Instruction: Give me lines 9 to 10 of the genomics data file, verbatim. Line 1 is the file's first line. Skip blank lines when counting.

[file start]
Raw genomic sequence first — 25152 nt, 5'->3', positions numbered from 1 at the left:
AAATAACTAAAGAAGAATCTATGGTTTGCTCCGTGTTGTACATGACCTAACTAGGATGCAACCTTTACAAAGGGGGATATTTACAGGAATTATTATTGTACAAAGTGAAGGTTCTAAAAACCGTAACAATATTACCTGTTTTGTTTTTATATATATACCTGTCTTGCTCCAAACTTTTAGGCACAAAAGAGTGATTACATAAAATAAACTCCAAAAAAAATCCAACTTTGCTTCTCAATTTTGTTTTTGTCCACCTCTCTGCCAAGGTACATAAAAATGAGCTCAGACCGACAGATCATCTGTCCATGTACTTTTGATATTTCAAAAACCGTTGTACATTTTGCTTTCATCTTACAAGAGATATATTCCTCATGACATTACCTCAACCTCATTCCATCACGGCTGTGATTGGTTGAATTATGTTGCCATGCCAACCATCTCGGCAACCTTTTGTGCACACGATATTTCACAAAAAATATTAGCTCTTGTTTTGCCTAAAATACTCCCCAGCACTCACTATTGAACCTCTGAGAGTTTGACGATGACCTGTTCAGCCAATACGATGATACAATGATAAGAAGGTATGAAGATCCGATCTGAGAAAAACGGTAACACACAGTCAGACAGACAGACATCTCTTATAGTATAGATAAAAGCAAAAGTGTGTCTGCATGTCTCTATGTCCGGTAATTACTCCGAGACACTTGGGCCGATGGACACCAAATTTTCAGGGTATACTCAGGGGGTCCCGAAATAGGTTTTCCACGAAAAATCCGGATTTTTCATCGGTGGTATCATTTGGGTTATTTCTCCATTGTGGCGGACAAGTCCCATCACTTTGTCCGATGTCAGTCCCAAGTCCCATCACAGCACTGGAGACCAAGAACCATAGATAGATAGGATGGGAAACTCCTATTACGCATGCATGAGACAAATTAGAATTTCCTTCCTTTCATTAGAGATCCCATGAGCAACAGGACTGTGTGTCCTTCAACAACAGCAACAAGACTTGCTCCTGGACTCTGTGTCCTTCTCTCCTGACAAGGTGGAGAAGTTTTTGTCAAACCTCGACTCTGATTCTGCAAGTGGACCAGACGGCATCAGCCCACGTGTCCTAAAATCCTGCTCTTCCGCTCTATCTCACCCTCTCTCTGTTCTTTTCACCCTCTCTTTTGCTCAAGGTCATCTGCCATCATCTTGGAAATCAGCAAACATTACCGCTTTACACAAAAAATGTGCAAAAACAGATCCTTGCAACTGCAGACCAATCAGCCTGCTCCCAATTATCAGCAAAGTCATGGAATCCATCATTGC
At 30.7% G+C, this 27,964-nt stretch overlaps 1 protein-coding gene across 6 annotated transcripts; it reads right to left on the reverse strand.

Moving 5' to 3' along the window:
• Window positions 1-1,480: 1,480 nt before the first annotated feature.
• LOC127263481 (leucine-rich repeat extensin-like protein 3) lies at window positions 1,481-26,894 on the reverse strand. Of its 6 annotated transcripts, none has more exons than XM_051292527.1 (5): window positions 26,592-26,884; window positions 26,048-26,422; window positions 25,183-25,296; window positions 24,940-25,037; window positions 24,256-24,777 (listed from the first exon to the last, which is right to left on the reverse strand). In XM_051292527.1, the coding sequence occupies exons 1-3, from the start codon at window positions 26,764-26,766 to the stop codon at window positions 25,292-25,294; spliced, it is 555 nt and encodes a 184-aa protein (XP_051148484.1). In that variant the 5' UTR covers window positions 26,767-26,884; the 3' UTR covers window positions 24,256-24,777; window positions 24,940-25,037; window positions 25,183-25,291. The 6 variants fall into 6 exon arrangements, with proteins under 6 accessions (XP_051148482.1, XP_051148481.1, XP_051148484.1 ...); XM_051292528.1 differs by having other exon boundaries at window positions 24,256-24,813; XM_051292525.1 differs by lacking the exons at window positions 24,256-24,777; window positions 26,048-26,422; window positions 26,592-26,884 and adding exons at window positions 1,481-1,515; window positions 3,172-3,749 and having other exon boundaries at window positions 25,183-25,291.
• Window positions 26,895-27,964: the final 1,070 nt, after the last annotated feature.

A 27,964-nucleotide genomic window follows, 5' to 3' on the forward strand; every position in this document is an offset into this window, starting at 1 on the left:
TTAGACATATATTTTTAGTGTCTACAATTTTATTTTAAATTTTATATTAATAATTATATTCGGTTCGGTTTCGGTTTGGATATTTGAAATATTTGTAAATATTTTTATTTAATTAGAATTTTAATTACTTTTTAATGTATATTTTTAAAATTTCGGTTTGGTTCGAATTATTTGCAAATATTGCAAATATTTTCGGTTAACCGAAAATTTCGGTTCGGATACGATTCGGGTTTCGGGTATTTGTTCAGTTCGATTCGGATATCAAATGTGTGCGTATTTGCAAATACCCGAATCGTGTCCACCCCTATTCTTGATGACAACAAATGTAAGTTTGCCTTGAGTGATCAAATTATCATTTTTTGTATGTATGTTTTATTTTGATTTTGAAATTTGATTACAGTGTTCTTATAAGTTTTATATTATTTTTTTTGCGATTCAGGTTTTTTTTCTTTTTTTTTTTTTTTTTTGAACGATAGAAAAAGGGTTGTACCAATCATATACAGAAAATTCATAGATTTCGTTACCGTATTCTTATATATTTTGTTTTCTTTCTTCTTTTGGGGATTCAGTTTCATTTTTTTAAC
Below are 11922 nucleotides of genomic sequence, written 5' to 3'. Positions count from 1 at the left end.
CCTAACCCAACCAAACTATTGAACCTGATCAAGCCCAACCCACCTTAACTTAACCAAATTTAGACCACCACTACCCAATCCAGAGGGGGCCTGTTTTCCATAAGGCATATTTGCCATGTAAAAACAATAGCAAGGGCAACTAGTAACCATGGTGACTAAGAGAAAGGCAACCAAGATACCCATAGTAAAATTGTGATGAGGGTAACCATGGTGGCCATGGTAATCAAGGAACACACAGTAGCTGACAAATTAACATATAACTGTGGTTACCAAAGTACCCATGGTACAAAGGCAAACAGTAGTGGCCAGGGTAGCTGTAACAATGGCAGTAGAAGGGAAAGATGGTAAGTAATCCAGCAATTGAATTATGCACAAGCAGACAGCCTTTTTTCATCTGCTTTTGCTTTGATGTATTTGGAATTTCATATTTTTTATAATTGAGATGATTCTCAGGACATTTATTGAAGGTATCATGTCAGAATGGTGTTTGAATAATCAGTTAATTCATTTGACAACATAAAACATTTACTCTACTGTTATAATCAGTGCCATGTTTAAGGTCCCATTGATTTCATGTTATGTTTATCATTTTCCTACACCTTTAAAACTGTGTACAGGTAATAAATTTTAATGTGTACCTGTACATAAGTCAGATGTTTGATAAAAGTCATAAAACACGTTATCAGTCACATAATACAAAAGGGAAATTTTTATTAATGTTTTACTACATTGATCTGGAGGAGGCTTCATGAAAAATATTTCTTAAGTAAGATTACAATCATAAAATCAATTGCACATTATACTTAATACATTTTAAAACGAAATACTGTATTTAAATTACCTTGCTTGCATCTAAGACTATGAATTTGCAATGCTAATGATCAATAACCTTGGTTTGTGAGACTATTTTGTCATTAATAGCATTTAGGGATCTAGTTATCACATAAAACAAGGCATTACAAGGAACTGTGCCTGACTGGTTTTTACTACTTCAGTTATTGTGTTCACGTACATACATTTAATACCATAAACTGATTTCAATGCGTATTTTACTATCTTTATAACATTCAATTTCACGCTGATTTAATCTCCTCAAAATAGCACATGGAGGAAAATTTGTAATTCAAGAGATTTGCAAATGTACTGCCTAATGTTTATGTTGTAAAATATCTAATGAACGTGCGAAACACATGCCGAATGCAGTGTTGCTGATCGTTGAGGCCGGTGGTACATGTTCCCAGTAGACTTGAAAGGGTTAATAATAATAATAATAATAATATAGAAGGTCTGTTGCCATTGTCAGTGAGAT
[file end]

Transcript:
TTAGACATATATTTTTAGTGTCTACAATTTTATTTTAAATTTTATATTAATAATTATATTCGGTTCGGTTTCGGTTTGGATATTTGAAATATTTGTAAATATTTTTATTTAATTAGAATTTTAATTACTTTTTAATGTATATTTTTAAAATTTCGGTTTGGTTCGAATTATTTGCAAATATTGCAAATATTTTCGGTTAACCGAAAATTTCGGTTCGGATACGATTCGGGTTTCGGGTATTTGTTCAGTTCGATTCGGATATCAAATGTGTGCGTATTTGCAAATACCCGAATCGTGTCCACCCCTATTCTTGATGACAACAAATGTAAGTTTGCCTTGAGTGATCAAATTATCATTTTTTGTATGTATGTTTTATTTTGATTTTGAAATTTGATTACAGTGTTCTTATAAGTTTTATATTATTTTTTTTGCGATTCAGGTTTTTTTTCTTTTTTTTTTTTTTTTTTGAACGATAGAAAAAGGGTTGTACCAATCATATACAGAAAATTCATAGATTTCGTTACCGTATTCTTATATATTTTGTTTTCTTTCTTCTTTTGGGGATTCAGTTTCATTTTTTTAAC
Below are 11922 nucleotides of genomic sequence, written 5' to 3'. Positions count from 1 at the left end.